Employer brands are changing as companies look to the future. As we approach the anniversary of Lockdown 1 in the UK – an anniversary past my friends in other countries – the debate around the future for work will only increase.
The phrase Hybrid Working has been coined as a catch all for what the future of work will mean, but for me this is such a clumsy term. By its very definition, hybrid relates to a combination of two things – in this case, work and home. It already seems so outdated.
It’s true that the pandemic, for some, has resulted in many workers having to resort to bedrooms, kitchen tables and outhouses to keep working. In April, 46% of UK workers were working from home with 86% doing so because of the pandemic. Of those people, as many were likely to be working more hours than fewer hours.
For some, the opportunity to not commute meant more time with the family. At the same time, many were working hard to rescue their businesses or save their jobs so any benefit from the new way of working was lost. As things have calmed (a little) we have been able to take stock of what the new way of working means and its pros and cons.
Nearly a year later, Microsoft and YouGov reported that little had changed with 30% of workers still reporting an increase in the number of hours worked at home. It’s no surprise that a greater number of workers are now reporting pressures on their mental health as they struggle to manage this new way of working. Employers need to get better at catching up in finding ways to help workers shutdown. Wouldn’t it be great to see something similar to Apple’s iPhone Bedtime mode applied to workplace online channels? Let’s call it a downtime mode.
So, before employers rush to Hybrid Working it’s essential that they look at Effective Working first, and effective working is about a blend of workspaces and helping employees carve out the chunks of dedicated time required to be productive. Flexible working is not about hosting a Zoom, MS Teams or WebEx while doing the shopping at Aldi (other supermarkets are available). Quality work needs a blend of quality time and quality spaces.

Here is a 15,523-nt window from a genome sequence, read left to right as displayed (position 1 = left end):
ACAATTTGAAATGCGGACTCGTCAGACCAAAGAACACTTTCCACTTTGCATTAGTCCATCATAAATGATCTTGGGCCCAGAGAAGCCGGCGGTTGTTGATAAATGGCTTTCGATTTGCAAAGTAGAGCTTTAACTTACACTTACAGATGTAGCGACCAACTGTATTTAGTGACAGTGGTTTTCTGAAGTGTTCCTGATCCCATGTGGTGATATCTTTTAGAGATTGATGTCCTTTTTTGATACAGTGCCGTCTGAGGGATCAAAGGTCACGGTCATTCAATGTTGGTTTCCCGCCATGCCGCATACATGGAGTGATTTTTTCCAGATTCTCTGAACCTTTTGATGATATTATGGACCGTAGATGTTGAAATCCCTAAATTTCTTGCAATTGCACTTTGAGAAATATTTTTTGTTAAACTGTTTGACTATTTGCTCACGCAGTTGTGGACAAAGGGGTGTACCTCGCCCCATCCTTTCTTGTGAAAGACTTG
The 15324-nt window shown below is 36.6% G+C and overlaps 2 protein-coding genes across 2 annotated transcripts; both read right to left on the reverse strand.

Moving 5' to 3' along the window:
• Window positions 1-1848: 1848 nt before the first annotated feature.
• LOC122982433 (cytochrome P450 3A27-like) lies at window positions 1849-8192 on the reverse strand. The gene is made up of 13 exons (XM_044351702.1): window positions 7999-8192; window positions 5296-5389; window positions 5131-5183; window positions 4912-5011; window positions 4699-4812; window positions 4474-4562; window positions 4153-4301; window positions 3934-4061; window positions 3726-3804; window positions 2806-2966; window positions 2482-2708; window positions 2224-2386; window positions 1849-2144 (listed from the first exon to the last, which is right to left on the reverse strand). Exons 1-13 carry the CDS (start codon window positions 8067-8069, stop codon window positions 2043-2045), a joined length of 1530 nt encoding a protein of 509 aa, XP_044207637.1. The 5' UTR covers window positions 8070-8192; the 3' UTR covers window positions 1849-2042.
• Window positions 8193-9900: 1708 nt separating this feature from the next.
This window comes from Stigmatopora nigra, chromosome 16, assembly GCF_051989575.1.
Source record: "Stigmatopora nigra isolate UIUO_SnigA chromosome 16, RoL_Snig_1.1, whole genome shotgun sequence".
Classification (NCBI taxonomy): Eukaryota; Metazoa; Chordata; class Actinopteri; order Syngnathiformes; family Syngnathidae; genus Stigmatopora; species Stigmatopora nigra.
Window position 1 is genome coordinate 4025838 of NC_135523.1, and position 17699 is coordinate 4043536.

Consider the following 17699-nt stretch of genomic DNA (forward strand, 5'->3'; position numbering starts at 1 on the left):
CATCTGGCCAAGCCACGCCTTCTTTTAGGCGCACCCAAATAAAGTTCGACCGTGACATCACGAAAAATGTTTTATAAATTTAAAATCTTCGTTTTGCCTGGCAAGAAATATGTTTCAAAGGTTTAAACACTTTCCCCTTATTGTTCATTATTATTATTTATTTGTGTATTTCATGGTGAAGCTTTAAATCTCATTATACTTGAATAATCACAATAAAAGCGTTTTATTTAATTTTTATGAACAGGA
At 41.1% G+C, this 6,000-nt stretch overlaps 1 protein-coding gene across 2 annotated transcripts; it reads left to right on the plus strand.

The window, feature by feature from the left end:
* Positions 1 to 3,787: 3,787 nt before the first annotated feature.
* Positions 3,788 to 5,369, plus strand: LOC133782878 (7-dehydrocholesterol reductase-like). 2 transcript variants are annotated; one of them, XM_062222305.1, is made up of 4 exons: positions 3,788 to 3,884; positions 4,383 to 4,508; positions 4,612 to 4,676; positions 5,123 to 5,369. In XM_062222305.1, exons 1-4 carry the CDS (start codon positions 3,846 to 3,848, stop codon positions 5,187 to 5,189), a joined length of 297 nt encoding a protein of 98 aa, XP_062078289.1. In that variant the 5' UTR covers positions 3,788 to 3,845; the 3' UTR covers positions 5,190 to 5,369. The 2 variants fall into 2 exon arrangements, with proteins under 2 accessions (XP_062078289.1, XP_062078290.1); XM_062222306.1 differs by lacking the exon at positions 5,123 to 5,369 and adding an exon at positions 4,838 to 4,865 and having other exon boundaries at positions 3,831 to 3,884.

Effective working is about a blend of workspaces and helping employees carve out the chunks of dedicated time required to be productive.
To me blended working is about blended spaces. The right spaces. The right space can be the office, the home, the library, the coworking space or the coffee shop. It’s far more complicated than just work and home. With the average round trip for a commute being 23 miles, many workers are traveling quite some distance from their homes to get to work.
Blended time – to do decent work needs blocks of uninterrupted time. A University of California study showed a task/time difference of +15-minutes when completed by an employee exposed to interruptions. Attempting to do the washing, collect post from the door and answer numerous Zoom calls or juggle multiple customers online is not conducive to quality outputs.
So, workers need a blend of quality time and space.